'Tis the season to give, and a number of University of Rochester community members are getting into the holiday spirit by donating their time and energy to help the community.
Through the University's Alternative Break Program, faculty, students, and staff will help out in Keeseville, N.Y., January 13-20. In Keeseville, a small town located approximately 15 miles south of Plattsburgh, participants will visit with the elderly, work with disabled adults, organize projects with local high school students, and engage in recreational activities with the residents.
The Keeseville trip began two years ago when Capt. Ralph Martin, formerly of the University's ROTC unit, saw a need for volunteer help in his hometown, which was suffering an economic downturn. He invited Rochester students to help out.
The University's Alternative Break Program, now in its fifth year, is a chapter of the national Break Away Program. Participants spend various breaks in the University calendar in locations around the country engaged in community service and experimental learning. Organized through the University's Community Service Network, the projects bring together faculty, students and staff to help out in areas of need.
The Alternative Break Program is just one of seven continuous community service projects the University is involved with through Community Service Network. Ongoing campus programs include Little Buddies, Adopt-a-Grandparent, Habitat for Humanity, Compeer, tutoring, and Partners in Reading. This year, the Friends of Strong dove sale and the Salvation Army holiday bell-ringing fundraiser have been added to the list.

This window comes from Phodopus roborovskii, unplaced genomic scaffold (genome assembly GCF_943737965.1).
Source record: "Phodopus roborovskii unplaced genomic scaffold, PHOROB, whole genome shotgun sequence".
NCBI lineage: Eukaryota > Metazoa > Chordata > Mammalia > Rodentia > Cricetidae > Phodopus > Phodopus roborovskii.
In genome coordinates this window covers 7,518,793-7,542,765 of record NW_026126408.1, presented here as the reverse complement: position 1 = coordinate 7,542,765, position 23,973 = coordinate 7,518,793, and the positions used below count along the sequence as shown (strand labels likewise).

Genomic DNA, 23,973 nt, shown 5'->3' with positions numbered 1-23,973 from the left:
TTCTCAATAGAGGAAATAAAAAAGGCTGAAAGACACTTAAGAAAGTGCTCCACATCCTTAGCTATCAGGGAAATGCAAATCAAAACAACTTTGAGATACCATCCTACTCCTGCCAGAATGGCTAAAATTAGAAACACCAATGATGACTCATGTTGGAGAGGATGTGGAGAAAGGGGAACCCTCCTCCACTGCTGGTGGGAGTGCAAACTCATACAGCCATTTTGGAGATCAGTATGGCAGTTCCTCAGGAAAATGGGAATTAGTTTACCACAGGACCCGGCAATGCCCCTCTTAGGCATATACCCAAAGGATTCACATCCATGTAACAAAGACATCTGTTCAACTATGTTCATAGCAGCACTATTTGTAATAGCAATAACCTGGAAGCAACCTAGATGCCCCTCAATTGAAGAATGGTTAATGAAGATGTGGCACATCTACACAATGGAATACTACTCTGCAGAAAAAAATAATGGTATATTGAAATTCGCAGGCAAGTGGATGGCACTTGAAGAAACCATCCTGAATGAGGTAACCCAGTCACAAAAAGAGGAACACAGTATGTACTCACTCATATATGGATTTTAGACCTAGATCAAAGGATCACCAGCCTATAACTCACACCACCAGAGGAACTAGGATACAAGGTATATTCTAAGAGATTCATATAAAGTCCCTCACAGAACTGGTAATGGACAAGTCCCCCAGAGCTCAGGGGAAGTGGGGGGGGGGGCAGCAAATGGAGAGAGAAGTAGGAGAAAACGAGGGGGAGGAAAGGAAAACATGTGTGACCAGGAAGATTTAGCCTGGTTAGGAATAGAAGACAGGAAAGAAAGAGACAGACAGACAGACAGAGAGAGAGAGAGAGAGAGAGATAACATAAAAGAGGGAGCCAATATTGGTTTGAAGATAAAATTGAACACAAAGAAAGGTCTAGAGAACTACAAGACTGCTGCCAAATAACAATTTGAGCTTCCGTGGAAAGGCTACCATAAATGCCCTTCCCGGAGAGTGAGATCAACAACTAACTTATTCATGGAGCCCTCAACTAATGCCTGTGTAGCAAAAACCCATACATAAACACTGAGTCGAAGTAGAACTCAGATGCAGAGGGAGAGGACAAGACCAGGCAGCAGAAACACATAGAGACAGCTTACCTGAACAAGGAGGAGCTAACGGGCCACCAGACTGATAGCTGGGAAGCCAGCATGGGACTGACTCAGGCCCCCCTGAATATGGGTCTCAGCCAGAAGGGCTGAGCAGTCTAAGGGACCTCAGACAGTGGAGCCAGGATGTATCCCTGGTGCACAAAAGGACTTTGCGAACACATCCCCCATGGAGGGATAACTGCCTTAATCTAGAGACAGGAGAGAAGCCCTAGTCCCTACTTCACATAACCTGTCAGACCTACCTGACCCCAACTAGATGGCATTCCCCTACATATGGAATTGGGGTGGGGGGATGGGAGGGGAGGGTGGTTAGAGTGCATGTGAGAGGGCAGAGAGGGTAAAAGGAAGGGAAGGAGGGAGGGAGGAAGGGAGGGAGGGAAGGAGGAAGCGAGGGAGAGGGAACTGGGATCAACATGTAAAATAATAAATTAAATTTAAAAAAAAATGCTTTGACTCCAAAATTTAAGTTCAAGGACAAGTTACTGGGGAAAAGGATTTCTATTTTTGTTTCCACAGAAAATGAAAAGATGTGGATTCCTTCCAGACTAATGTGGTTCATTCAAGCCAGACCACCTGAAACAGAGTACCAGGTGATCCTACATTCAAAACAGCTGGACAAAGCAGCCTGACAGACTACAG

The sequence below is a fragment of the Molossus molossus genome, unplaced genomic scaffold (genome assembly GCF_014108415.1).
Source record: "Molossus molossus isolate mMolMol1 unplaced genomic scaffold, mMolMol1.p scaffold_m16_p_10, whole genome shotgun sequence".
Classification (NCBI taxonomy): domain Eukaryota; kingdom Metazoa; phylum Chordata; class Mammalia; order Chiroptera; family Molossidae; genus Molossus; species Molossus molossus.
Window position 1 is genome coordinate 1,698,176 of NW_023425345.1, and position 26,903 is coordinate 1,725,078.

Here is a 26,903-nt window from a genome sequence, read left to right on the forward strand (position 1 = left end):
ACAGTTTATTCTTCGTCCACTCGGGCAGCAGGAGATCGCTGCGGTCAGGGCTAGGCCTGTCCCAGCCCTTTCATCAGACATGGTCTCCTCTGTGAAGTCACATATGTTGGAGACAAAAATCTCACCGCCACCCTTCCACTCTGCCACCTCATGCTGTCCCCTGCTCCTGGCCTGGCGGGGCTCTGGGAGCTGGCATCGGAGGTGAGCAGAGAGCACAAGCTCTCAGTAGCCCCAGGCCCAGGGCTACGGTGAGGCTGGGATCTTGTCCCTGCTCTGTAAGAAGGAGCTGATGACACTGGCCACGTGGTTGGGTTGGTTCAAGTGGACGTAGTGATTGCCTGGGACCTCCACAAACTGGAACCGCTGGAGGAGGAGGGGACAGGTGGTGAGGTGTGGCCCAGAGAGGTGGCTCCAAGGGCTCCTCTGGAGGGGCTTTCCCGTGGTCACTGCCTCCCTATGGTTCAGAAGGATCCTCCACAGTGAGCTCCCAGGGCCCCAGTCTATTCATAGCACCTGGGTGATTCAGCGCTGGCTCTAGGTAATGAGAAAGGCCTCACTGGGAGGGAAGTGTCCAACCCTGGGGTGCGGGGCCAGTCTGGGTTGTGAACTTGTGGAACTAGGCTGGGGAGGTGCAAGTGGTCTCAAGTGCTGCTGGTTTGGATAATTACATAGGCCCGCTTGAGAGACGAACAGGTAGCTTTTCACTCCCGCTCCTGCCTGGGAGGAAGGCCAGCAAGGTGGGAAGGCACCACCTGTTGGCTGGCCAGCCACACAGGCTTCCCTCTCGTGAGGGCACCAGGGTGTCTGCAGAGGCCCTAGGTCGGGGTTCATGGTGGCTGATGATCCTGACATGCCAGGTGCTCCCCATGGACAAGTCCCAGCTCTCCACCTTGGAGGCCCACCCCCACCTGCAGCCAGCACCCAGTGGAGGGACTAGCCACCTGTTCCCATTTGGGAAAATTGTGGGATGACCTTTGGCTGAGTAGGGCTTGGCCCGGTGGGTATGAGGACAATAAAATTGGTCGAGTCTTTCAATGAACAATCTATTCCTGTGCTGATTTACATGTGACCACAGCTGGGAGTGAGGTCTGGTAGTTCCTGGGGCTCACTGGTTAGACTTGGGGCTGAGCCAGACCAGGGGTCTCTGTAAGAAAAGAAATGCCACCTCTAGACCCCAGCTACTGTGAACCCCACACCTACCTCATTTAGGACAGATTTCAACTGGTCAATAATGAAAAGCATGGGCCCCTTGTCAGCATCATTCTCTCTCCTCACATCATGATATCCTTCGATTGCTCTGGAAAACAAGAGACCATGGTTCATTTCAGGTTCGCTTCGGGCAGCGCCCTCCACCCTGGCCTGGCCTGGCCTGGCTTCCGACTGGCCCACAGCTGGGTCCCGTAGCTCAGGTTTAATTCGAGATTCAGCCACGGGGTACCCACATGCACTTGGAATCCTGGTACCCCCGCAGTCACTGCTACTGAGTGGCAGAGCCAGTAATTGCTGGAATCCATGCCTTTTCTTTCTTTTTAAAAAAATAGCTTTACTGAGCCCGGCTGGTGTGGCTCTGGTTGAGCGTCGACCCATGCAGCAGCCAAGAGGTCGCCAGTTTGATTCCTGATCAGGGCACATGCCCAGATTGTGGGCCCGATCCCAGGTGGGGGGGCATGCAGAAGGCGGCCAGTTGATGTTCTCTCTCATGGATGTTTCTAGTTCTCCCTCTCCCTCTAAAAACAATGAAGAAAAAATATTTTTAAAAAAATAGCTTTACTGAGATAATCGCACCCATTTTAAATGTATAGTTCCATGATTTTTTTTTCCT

Spring break plans under way
In addition to the winter break trip, several trips are being planned for Alternative Spring Break. All trips will take place March 9-17; costs will vary.
One group will return to Keeseville. Others will work in Miami with Habitat for Humanity, Arizona with the Navajo and Hopi Nations, and Oshuweckan, Ontario, Canada, with the Iroquois Six Nations Reserve. Those wishing to stay in the Rochester area can become involved with programs planned with Flower City Habitat for Humanity.
Tentative plans are in the works for an additional trip to Montana, where the group will work with the Crow Nation.
University faculty and students have spent past breaks helping out in Arizona, Boston, Baltimore, Canada, Chicago, Florida, Keeseville, and Rochester. During a 1993 trip to Florida, 14 students worked with Habitat for Humanity to build and repair homes in areas ravaged by Hurricane Andrew. In 1994, 14 students headed west to assist at the Native American Baha'i Institute located on the Navajo reservation in Arizona.